//Alexandra Kulikova, program coordinator at the PIR Center in Moscow, discusses implications of and processes for creating soft law on ICT governance.
The shift of cyberspace governance discussions towards a normative framework demonstrates states’ efforts to formulate ‘rules of the game.’ Recent multinational and bilateral agreements on cyberspace governance fall under the domain of non-binding soft law, in which norms agreed upon are not set in stone. As fundamental differences exist amongst individual state’s visions of cyber governance (for example views on state sovereignty in cyberspace), and with the uncertainties a rapidly developing cyberspace brings, hard laws often imply commitments that are difficult to honor. Non-binding agreements and norms leave room to maneuver as seen in the recent UN Group of Governmental Experts on Developments in the Field of Information and Telecommunications in the Context of International Security report and talks between the US and China.
While the United Nation’s bureaucracy is typically perceived as ill paced for dynamic ICT governance, in June 2015 a major breakthrough occurred. Representatives from twenty countries formed the fourth Group of Governmental Experts (GGE) on Developments in the Field of Information and Telecommunications in the Context of International Security. The GGE agreed on a range of non-binding norms for state behavior as well as confidence and capacity building measures in cyberspace – something many were skeptical about. The agreements, reflected in the report published in August, outline some important commitments which states have refused to recognize since the late 1990s when the Russian Federation started promoting the norm building process through the creation of the UN GGE. These include, inter alia, the commitment to not attack each other’s critical infrastructure and cyber emergency response systems (CERTs and CSIRTs); to not knowingly allow illegal third party cyber activity from within their territory; to carry out due investigation on malicious activity before counteractions are taken; to assist in investigations of cyberattacks and cybercrime launched from the country’s territory; and to commit to peaceful use of ICTs as a cornerstone of peace and security in cyberspace and beyond. Building on the success of the previous UN GGE in 2013, which acknowledged the applicability of international law to cyberspace and encouraged future elaboration of norms and confidence building measures (CBMs), the current GGE managed to build upon and agree on some minimum conditions for international cyber stability.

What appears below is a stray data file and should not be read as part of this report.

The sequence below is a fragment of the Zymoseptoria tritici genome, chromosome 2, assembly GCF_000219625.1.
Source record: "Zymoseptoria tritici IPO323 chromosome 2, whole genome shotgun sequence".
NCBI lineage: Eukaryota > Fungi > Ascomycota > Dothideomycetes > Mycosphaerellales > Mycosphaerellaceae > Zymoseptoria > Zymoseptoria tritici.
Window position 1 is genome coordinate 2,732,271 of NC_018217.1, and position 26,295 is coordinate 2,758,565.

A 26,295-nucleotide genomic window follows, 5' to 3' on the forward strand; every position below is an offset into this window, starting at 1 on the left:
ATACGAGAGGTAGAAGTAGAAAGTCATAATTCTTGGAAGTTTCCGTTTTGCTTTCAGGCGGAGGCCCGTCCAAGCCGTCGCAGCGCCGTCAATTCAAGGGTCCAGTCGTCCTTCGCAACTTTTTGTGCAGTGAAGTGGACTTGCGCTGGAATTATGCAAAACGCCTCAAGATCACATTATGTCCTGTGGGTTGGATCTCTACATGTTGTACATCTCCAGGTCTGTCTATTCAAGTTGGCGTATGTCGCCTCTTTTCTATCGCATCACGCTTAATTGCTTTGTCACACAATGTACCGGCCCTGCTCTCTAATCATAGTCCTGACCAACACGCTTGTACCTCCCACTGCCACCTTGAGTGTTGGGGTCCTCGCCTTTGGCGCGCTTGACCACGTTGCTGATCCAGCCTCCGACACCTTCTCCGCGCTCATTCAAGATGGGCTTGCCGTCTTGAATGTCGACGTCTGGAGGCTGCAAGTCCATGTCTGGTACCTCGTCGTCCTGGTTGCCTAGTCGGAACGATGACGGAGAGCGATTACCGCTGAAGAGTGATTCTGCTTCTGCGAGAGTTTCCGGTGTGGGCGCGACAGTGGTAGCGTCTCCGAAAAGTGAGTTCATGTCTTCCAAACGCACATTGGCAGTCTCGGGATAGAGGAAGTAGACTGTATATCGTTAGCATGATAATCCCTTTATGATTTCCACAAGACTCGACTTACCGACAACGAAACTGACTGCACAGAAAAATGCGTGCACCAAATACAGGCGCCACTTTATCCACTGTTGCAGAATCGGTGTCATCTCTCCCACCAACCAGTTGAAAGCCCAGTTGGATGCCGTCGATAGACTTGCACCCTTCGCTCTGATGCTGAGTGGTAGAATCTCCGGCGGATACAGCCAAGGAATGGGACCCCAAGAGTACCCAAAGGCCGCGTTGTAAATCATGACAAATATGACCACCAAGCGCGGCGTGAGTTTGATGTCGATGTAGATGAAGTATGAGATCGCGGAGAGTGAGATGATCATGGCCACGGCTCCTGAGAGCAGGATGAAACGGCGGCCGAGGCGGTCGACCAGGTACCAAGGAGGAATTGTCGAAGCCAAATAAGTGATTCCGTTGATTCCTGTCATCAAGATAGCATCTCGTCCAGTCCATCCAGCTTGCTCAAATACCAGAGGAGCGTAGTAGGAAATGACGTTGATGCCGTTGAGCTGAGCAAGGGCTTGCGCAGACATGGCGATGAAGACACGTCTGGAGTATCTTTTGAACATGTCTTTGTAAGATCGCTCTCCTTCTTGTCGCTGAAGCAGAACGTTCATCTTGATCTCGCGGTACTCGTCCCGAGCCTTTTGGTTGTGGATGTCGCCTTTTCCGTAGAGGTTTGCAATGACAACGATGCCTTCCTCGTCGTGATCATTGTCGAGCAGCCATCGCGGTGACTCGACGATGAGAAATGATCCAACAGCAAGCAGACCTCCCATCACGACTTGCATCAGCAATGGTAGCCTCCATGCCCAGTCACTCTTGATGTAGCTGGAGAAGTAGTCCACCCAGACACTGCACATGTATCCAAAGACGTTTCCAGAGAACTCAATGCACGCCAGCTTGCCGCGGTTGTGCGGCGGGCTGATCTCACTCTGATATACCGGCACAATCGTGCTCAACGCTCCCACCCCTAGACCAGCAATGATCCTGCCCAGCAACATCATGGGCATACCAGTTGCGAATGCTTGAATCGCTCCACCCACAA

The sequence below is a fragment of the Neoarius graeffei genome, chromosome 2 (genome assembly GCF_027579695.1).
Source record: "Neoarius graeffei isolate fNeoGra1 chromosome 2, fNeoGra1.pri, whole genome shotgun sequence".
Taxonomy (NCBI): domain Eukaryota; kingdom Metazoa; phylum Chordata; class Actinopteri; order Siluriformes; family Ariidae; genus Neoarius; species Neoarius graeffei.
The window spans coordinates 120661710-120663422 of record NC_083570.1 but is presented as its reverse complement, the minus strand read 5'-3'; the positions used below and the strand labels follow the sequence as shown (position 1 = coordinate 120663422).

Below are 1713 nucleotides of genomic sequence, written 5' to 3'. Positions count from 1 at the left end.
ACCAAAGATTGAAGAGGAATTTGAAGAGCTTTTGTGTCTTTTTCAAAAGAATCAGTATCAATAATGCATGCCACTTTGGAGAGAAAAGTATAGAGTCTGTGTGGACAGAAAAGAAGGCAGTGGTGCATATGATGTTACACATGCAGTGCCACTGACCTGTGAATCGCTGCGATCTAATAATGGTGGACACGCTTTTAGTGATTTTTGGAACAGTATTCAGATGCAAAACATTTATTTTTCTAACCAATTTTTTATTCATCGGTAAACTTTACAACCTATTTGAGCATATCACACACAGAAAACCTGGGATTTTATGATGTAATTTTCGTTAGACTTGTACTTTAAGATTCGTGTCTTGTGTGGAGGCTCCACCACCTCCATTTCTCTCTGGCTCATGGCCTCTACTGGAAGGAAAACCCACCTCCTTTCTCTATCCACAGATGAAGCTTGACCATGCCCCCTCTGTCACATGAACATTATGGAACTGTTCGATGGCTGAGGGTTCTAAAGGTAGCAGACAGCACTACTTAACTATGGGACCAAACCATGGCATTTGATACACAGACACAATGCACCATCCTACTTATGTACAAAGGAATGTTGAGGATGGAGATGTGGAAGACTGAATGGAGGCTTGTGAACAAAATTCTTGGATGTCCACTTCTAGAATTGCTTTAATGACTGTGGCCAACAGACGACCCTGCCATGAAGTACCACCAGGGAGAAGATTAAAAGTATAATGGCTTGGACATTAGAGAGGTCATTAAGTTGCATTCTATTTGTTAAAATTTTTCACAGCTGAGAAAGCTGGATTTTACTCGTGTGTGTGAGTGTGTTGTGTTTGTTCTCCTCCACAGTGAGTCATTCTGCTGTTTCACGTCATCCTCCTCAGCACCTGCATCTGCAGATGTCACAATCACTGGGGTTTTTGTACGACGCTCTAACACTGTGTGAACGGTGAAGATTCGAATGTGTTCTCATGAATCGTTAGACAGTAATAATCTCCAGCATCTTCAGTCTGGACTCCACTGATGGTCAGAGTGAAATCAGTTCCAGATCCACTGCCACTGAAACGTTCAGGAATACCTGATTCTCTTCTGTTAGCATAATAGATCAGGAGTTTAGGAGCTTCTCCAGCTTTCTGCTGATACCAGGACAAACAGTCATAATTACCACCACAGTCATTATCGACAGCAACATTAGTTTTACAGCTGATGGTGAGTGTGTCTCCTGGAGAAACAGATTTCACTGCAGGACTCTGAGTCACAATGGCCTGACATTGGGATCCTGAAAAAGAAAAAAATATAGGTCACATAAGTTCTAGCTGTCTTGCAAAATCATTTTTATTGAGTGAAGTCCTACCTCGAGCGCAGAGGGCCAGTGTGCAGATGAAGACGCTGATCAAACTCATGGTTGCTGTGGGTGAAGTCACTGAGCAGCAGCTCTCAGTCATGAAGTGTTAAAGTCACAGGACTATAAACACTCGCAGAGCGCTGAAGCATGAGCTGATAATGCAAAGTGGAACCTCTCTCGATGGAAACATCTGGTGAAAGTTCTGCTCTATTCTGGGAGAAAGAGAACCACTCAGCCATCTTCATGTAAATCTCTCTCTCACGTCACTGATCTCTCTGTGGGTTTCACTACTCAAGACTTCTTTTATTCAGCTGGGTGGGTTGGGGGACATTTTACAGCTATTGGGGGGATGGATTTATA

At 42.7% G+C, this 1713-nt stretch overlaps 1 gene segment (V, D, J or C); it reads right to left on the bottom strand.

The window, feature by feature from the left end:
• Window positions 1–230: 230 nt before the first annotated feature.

Click here to read more.
//Haleform Hailu of INSA Ethiopia discusses Ethiopia’s approach to cybercrime. Click here to read the full report.
The advent of ICTs in general and the internet in particular is transforming the global economy’s focus from one centered on industry to one based upon knowledge and information. These transformations have dramatically changed the way people live and do business, and have paved the way for the emergence of the information society.
While these technological advancements have brought about numerous opportunities, they have also opened the door for unprecedented criminal activities. Cybercrime is an increasingly important concern for policy makers, businesses, and citizens alike. Due to ICT growth, citizens, business, and governments are exposed to new and sophisticated risks. No country is safe from the threat of cybercrime; therefore, combating cybercrime is a key strategic objective for governments.
Ethiopia has embraced ICTs as a key enabler of…
Welcome to the second African Internet Policy & Media Law Roundup compiled by Ephraim Percy Kenyanito. This edition of the roundup explores notable events affecting, or affected by, African internet policies and media laws from May through July 2014. Part one of this series on analysis of notable events affecting, or affected by, African internet policies and media laws is available here.
Strategic plans towards harmonization of ICT policies and regulations in Africa: During the fifth meeting of the heads of the ICT Units at the African Union Commission (AUC), the New Partnership for Africa Development (NEPAD), Regional Economic Communities (RECs), and Associations of Regulators on Harmonization and Coordination of Regional and Continental ICT Programs, Projects and Activities all adopted a strategic plan, the “Continental ICT Strategy for Africa (CISA), for development up to 2024.” The plan emphasized the following areas: post and telecom infrastructure, capacity development, e-applications and services, enabling environment and governance, mobilization of resources and partnerships, industrialization, and research and development.
The month of May also saw the African Telecommunications Union present a draft strategic plan for 2014-2018 to its members. This plan emphasized the promotion of an optical fiber-based system and other infrastructure developments, innovation, and locally-created apps aimed at enhancing economic productivity in agriculture, livestock, and other fields.
Nearly 1/3 of African countries in the bottom 10% of the world rankings in a bi-annual UN E-Government Survey: The UN E-Government Survey assesses levels of digital interactions between the government and citizens, government agencies, government employees, and the private sector. This is important, as E-Government lowers the cost of the provision of services in a transparent government environment. The Surveyfound that Kenya, Tunisia, Morocco, and Ghana are the only African countries with an open government data portal, a database of government data such as…
Click here to read more.